My doctoral dissertation3 , and the two articles45 I have published so far from the work I did for it, address the role of transcendental philosophy in relation to the characteristically modern project of a theoretically unified scientific approach to order in the natural world. From a certain perspective, Kant’s interest in the issues he addresses in the third Critique can appear to have arisen during the 1780s in the form of challenges to the generally Newtonian view of natural science he works to ground in the first Critique and the Metaphysical Foundations of Natural Science. However, Kant spends quite a bit of his energies between 1755 and 1790 focusing on areas of natural philosophy that, understandably, do not receive much direct attention in the first Critique or, correlatively, in the literature devoted to the argument of that work and its relation to the history and philosophy of the exact sciences. Closer inspection of his corpus as a whole, however, reveals that natural beauty and sublimity; organization, functioning, and adaptation of natural bodies of specific kinds; epistemic challenges for general and particular natural history; and the scientific status of appeals to final causality are issues that occupy Kant throughout his long academic career.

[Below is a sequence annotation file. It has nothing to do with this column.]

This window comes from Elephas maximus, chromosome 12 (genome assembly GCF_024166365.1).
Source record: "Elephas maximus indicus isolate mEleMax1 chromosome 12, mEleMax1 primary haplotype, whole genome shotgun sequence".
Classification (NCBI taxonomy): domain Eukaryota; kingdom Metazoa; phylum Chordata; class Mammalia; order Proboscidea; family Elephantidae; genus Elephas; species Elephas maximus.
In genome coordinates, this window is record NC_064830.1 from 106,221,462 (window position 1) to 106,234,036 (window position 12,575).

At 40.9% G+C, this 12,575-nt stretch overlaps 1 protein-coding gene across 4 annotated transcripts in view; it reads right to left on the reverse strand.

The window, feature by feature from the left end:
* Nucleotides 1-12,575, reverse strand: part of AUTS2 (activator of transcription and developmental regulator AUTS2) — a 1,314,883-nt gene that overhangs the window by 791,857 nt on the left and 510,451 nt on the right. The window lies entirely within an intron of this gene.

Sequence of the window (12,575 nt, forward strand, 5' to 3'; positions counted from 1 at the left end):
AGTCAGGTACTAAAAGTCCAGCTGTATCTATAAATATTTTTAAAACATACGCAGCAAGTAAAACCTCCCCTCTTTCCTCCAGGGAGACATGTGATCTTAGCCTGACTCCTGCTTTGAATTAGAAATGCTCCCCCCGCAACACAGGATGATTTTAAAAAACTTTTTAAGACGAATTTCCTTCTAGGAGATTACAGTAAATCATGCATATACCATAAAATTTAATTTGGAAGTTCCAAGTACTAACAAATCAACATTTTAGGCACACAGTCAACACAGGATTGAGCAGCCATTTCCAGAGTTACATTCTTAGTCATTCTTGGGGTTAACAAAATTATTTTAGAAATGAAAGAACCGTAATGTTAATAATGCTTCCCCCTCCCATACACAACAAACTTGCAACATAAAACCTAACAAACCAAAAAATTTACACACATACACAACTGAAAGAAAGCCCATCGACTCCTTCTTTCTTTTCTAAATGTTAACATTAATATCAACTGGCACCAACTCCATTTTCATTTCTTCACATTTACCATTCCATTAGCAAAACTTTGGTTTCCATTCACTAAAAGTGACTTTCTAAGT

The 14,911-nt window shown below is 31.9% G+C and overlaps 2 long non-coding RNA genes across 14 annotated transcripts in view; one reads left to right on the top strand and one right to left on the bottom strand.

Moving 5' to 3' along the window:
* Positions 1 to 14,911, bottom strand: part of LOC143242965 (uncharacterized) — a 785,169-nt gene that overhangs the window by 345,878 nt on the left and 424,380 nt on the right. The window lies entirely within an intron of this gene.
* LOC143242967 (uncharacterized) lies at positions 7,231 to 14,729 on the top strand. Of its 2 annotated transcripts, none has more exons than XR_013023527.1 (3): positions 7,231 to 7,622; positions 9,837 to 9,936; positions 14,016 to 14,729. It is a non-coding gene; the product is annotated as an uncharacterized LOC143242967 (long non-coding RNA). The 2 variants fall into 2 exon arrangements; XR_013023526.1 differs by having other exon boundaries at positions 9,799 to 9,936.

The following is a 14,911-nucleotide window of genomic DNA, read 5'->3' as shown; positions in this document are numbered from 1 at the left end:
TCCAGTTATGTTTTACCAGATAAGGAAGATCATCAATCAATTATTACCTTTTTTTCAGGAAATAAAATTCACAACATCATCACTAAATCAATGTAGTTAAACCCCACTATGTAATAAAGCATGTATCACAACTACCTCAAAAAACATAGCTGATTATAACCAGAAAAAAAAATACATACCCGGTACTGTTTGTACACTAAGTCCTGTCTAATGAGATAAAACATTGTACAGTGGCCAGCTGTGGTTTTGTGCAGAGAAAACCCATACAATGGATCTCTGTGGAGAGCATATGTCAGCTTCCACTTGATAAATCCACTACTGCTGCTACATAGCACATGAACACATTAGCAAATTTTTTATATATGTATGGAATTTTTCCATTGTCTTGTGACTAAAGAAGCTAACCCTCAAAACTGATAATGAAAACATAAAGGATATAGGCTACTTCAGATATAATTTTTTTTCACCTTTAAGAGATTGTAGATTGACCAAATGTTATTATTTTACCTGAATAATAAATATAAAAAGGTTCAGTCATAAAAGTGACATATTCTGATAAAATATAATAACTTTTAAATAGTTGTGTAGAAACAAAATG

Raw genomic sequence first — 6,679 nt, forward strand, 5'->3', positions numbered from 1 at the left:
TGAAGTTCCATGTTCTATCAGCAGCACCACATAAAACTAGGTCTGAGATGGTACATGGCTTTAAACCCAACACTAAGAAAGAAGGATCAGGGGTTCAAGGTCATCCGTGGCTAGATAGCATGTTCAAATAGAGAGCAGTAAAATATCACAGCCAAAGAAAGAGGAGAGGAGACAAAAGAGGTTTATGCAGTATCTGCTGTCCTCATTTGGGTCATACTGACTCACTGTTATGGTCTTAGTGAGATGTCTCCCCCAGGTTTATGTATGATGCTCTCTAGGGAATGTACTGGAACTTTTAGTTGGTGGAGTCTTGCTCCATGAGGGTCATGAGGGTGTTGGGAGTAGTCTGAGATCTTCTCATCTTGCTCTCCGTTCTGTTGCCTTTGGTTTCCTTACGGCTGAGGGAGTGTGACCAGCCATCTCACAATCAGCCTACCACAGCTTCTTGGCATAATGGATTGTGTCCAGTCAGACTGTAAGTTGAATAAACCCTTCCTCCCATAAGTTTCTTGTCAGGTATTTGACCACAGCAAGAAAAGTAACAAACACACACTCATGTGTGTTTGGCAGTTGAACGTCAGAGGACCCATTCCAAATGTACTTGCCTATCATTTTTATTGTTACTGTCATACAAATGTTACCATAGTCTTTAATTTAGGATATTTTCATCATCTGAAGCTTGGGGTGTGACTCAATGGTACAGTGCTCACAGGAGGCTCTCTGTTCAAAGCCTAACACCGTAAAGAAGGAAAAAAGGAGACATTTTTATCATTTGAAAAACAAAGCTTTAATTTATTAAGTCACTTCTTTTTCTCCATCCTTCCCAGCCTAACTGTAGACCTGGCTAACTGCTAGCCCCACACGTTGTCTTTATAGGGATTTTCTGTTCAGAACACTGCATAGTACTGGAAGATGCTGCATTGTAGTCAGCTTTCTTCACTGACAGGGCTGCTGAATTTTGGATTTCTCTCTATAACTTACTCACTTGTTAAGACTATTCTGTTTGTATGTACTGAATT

The central claims that emerge from my work in this area can be summarized in two general findings, which have further implications for historical and philosophical reconstructions of Kant’s Critical philosophy:

  1. Kant maintains an overall view of metaphysics and natural philosophy in his Critical writings that is more Aristotelian and Leibnizean than is generally recognized. The third Critique provides an argument for some of the key ontological claims of his Transcendental Idealism that turns on a philosophical account of how we are capable of thinking the material grounds of possibility for corporeal nature as a real whole that grounds the lawfully produced phenomena characteristic of both organized and non-organized natural bodies. My interpretation challenges the views of some leading contemporary Kant scholars concerning: Kant’s general orientation towards the problems presented by organized nature; his specific motives for addressing these problems in the third Critique; and the relative emphasis given to purely practical over more traditionally theoretical considerations in motivating arguments for Transcendental Idealism.